Spring Cloud Stream with RabbitMQ – Functional style!

Spring Cloud Stream is a framework that simplifies the development of event-driven applications by providing abstractions for common messaging patterns. It uses a message broker, such as RabbitMQ or Kafka, to facilitate communication between different parts of the application. In this tutorial, we’ll focus on how to use functional style producers and consumers with Spring Cloud Stream.

Functional style producers and consumers are a new feature in Spring Cloud Stream 3.0 that allows you to define producers and consumers using functional programming constructs. This makes it easier to write concise and readable code for sending and receiving messages.

To get started with functional style producers and consumers, you’ll need to add the Spring Cloud Stream and message broker dependencies to your project. Here’s an example of how to add the RabbitMQ dependency to your project’s build.gradle file:

Once you’ve added the dependencies, you can create a functional style producer by defining a function that takes a MessageBuilder and returns a Message. The MessageBuilder provides a convenient way to create messages with headers and payloads. Here’s an example of a simple producer that sends a message to a RabbitMQ exchange:

In this example, the MyProducer class implements the Supplier interface, which means it provides a single method that returns a message. The get() method creates a new Message using MessageBuilder and sets the payload to “Hello, world!”.

To create a functional style consumer, you can define a function that takes a Message and returns void. The function can then process the message as needed. Here’s an example of a simple consumer that prints the message payload to the console:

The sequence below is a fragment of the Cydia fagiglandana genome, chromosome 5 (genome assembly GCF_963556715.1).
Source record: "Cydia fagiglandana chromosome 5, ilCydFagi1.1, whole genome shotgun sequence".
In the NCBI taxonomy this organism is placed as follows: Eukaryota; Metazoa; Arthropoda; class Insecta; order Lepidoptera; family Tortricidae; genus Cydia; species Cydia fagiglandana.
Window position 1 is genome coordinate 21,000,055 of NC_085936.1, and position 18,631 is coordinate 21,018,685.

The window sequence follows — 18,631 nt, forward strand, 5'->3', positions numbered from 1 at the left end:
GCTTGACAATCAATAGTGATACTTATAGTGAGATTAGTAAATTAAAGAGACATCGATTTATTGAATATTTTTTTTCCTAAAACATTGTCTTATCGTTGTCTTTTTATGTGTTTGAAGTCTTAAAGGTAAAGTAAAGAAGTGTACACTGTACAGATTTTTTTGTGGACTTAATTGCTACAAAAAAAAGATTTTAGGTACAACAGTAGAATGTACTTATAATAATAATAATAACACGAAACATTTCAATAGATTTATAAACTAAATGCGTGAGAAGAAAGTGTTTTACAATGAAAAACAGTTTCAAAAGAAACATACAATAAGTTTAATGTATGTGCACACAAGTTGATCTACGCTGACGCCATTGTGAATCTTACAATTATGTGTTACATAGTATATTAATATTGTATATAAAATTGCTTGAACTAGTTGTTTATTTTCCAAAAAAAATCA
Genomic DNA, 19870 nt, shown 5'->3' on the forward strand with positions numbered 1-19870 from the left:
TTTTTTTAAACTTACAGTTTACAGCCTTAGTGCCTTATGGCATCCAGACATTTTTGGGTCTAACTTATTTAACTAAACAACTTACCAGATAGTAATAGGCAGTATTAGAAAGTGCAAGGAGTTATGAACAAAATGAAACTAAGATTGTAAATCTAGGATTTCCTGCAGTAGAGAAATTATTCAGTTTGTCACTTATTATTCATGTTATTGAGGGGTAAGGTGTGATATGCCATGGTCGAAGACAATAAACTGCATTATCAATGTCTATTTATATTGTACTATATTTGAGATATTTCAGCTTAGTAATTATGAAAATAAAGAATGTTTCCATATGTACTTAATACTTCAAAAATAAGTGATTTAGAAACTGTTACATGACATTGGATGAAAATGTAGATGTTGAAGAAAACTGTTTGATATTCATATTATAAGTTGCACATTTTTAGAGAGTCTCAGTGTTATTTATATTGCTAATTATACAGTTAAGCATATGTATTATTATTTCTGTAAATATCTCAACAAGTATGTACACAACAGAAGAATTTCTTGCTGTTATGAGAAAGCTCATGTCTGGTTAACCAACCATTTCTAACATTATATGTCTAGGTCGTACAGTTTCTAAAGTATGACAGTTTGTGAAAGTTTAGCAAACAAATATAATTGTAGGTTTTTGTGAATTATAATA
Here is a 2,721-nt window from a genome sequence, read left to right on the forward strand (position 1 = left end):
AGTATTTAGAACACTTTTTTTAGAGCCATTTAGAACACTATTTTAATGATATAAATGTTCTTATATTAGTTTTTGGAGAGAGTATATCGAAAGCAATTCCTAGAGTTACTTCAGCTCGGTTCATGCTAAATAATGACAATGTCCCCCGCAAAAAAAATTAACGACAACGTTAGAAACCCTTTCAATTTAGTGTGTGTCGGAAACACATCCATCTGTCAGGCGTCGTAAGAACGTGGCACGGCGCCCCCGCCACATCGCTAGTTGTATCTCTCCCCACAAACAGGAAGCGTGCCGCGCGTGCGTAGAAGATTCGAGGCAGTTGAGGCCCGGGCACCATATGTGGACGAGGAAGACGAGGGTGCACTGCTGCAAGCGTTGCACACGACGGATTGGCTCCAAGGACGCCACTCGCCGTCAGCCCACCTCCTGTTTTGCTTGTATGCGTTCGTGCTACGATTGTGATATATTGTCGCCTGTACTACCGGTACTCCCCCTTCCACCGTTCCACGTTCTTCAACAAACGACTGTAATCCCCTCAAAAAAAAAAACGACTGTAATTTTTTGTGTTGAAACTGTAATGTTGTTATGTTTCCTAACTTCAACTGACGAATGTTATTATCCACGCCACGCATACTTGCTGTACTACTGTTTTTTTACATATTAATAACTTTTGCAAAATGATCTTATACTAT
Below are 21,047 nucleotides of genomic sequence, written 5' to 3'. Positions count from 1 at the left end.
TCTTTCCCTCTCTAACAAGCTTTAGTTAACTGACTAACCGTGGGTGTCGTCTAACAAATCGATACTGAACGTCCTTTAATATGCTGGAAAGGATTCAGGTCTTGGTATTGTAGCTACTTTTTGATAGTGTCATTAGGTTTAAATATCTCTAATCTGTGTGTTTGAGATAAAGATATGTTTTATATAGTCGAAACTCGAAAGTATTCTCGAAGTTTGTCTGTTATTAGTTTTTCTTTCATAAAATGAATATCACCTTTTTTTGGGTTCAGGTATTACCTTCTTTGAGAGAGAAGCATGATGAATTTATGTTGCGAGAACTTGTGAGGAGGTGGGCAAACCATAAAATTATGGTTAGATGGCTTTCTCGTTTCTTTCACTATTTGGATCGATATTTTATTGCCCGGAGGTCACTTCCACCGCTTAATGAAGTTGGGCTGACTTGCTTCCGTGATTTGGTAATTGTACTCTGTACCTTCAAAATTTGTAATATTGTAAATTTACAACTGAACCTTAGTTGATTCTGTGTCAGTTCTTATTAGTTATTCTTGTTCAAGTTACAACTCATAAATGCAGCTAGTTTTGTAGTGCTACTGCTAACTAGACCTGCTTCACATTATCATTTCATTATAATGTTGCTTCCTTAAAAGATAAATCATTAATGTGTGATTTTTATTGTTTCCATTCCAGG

In this example, the MyConsumer class implements the Consumer interface, which means it provides a single method that accepts a message. The accept() method simply prints the payload of the message to the console.

To connect the producer and consumer to a RabbitMQ exchange, you’ll need to configure the binding between them. This can be done using properties in the application.yml file. Here’s an example of how to configure the binding between the MyProducer and MyConsumer classes:

In this example, the function definition property specifies that the myProducer and myConsumer functions should be used as the producer and consumer, respectively. The bindings property configures the bindings between the producer and consumer. The myProducer-out-0 binding sends messages to the myExchange exchange with the required group set to myGroup. The myConsumer-in-0 binding receives messages from the myExchange exchange with the group set to myGroup.

With the bindings configured, you can now run the Spring Boot application and start sending and receiving messages. Here’s an example of how to run the application:

Once the application is running, the MyProducer class will automatically start sending messages to the RabbitMQ exchange. The MyConsumer class will automatically start receiving messages from the same exchange.

And that’s it! You’ve now learned how to use Spring Cloud Stream and functional style producers and consumers to send and receive messages with a message broker. With this knowledge, you can start building event-driven applications that are scalable, reliable, and easy to maintain.

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